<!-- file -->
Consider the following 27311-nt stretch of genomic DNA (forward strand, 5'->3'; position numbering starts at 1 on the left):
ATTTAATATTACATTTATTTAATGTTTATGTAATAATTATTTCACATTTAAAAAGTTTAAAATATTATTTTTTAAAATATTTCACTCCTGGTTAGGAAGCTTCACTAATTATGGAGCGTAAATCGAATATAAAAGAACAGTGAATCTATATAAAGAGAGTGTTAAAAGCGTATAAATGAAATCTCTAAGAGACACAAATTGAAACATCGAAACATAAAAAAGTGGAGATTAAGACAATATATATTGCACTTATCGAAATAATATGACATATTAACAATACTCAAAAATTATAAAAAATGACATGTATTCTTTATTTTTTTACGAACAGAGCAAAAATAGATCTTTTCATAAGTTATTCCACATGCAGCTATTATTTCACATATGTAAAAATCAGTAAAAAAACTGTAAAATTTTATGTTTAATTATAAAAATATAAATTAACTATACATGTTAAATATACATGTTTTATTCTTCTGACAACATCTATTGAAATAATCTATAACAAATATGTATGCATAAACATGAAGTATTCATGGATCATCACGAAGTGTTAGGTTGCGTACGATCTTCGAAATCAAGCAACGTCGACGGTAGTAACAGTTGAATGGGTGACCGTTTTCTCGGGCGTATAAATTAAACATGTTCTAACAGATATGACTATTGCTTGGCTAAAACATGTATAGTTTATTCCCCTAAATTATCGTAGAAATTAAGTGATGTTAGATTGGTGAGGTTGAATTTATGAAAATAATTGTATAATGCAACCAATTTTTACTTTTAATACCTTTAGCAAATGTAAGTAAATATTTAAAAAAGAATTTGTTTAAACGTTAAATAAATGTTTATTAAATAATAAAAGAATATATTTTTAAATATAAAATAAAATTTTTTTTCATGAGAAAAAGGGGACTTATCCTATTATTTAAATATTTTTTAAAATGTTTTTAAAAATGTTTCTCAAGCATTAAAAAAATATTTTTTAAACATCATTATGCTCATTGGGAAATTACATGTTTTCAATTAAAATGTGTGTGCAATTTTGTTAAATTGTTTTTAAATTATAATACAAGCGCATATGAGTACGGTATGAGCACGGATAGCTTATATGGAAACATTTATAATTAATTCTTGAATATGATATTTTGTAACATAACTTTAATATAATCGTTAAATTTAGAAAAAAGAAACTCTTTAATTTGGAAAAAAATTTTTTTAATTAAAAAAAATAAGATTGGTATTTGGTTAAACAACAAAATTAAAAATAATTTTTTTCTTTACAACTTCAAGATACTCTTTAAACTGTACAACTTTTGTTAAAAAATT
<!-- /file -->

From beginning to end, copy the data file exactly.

Consider the following 27311-nt stretch of genomic DNA (forward strand, 5'->3'; position numbering starts at 1 on the left):
ATTTAATATTACATTTATTTAATGTTTATGTAATAATTATTTCACATTTAAAAAGTTTAAAATATTATTTTTTAAAATATTTCACTCCTGGTTAGGAAGCTTCACTAATTATGGAGCGTAAATCGAATATAAAAGAACAGTGAATCTATATAAAGAGAGTGTTAAAAGCGTATAAATGAAATCTCTAAGAGACACAAATTGAAACATCGAAACATAAAAAAGTGGAGATTAAGACAATATATATTGCACTTATCGAAATAATATGACATATTAACAATACTCAAAAATTATAAAAAATGACATGTATTCTTTATTTTTTTACGAACAGAGCAAAAATAGATCTTTTCATAAGTTATTCCACATGCAGCTATTATTTCACATATGTAAAAATCAGTAAAAAAACTGTAAAATTTTATGTTTAATTATAAAAATATAAATTAACTATACATGTTAAATATACATGTTTTATTCTTCTGACAACATCTATTGAAATAATCTATAACAAATATGTATGCATAAACATGAAGTATTCATGGATCATCACGAAGTGTTAGGTTGCGTACGATCTTCGAAATCAAGCAACGTCGACGGTAGTAACAGTTGAATGGGTGACCGTTTTCTCGGGCGTATAAATTAAACATGTTCTAACAGATATGACTATTGCTTGGCTAAAACATGTATAGTTTATTCCCCTAAATTATCGTAGAAATTAAGTGATGTTAGATTGGTGAGGTTGAATTTATGAAAATAATTGTATAATGCAACCAATTTTTACTTTTAATACCTTTAGCAAATGTAAGTAAATATTTAAAAAAGAATTTGTTTAAACGTTAAATAAATGTTTATTAAATAATAAAAGAATATATTTTTAAATATAAAATAAAATTTTTTTTCATGAGAAAAAGGGGACTTATCCTATTATTTAAATATTTTTTAAAATGTTTTTAAAAATGTTTCTCAAGCATTAAAAAAATATTTTTTAAACATCATTATGCTCATTGGGAAATTACATGTTTTCAATTAAAATGTGTGTGCAATTTTGTTAAATTGTTTTTAAATTATAATACAAGCGCATATGAGTACGGTATGAGCACGGATAGCTTATATGGAAACATTTATAATTAATTCTTGAATATGATATTTTGTAACATAACTTTAATATAATCGTTAAATTTAGAAAAAAGAAACTCTTTAATTTGGAAAAAAATTTTTTTAATTAAAAAAAATAAGATTGGTATTTGGTTAAACAACAAAATTAAAAATAATTTTTTTCTTTACAACTTCAAGATACTCTTTAAACTGTACAACTTTTGTTAAAAAATT